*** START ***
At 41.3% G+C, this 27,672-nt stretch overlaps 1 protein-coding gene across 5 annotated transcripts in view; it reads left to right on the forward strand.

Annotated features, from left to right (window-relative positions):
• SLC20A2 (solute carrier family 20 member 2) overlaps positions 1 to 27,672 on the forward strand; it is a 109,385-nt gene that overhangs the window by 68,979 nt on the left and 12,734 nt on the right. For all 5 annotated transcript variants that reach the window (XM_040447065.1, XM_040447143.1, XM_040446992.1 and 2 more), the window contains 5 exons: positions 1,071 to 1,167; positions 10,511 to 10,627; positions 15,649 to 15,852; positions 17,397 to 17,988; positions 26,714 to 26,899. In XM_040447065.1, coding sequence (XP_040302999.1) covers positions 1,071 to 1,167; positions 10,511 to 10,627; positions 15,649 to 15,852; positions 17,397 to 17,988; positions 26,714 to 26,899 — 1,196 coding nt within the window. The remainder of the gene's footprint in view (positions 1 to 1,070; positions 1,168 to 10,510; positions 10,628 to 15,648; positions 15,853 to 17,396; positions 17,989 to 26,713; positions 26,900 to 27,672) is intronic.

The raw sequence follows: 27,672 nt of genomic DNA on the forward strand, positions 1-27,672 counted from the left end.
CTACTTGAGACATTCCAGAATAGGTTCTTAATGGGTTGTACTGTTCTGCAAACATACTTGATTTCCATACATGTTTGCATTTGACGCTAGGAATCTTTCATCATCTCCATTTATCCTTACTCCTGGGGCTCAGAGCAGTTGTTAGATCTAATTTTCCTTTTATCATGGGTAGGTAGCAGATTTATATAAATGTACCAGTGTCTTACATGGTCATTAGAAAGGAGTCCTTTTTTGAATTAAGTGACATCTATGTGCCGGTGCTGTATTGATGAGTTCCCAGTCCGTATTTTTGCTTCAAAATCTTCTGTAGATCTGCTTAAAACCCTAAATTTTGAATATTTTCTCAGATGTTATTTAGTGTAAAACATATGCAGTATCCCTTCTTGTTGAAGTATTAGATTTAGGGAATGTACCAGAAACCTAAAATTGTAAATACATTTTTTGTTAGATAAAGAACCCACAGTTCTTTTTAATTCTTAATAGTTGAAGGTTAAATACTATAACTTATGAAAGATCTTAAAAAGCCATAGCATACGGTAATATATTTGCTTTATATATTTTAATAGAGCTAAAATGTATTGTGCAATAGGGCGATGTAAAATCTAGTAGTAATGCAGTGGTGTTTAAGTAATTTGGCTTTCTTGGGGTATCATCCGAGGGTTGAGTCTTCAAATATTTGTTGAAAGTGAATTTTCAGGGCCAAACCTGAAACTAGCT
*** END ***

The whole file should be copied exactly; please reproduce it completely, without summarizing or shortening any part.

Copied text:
At 41.3% G+C, this 27,672-nt stretch overlaps 1 protein-coding gene across 5 annotated transcripts in view; it reads left to right on the forward strand.

Annotated features, from left to right (window-relative positions):
• SLC20A2 (solute carrier family 20 member 2) overlaps positions 1 to 27,672 on the forward strand; it is a 109,385-nt gene that overhangs the window by 68,979 nt on the left and 12,734 nt on the right. For all 5 annotated transcript variants that reach the window (XM_040447065.1, XM_040447143.1, XM_040446992.1 and 2 more), the window contains 5 exons: positions 1,071 to 1,167; positions 10,511 to 10,627; positions 15,649 to 15,852; positions 17,397 to 17,988; positions 26,714 to 26,899. In XM_040447065.1, coding sequence (XP_040302999.1) covers positions 1,071 to 1,167; positions 10,511 to 10,627; positions 15,649 to 15,852; positions 17,397 to 17,988; positions 26,714 to 26,899 — 1,196 coding nt within the window. The remainder of the gene's footprint in view (positions 1 to 1,070; positions 1,168 to 10,510; positions 10,628 to 15,648; positions 15,853 to 17,396; positions 17,989 to 26,713; positions 26,900 to 27,672) is intronic.

The raw sequence follows: 27,672 nt of genomic DNA on the forward strand, positions 1-27,672 counted from the left end.
CTACTTGAGACATTCCAGAATAGGTTCTTAATGGGTTGTACTGTTCTGCAAACATACTTGATTTCCATACATGTTTGCATTTGACGCTAGGAATCTTTCATCATCTCCATTTATCCTTACTCCTGGGGCTCAGAGCAGTTGTTAGATCTAATTTTCCTTTTATCATGGGTAGGTAGCAGATTTATATAAATGTACCAGTGTCTTACATGGTCATTAGAAAGGAGTCCTTTTTTGAATTAAGTGACATCTATGTGCCGGTGCTGTATTGATGAGTTCCCAGTCCGTATTTTTGCTTCAAAATCTTCTGTAGATCTGCTTAAAACCCTAAATTTTGAATATTTTCTCAGATGTTATTTAGTGTAAAACATATGCAGTATCCCTTCTTGTTGAAGTATTAGATTTAGGGAATGTACCAGAAACCTAAAATTGTAAATACATTTTTTGTTAGATAAAGAACCCACAGTTCTTTTTAATTCTTAATAGTTGAAGGTTAAATACTATAACTTATGAAAGATCTTAAAAAGCCATAGCATACGGTAATATATTTGCTTTATATATTTTAATAGAGCTAAAATGTATTGTGCAATAGGGCGATGTAAAATCTAGTAGTAATGCAGTGGTGTTTAAGTAATTTGGCTTTCTTGGGGTATCATCCGAGGGTTGAGTCTTCAAATATTTGTTGAAAGTGAATTTTCAGGGCCAAACCTGAAACTAGCT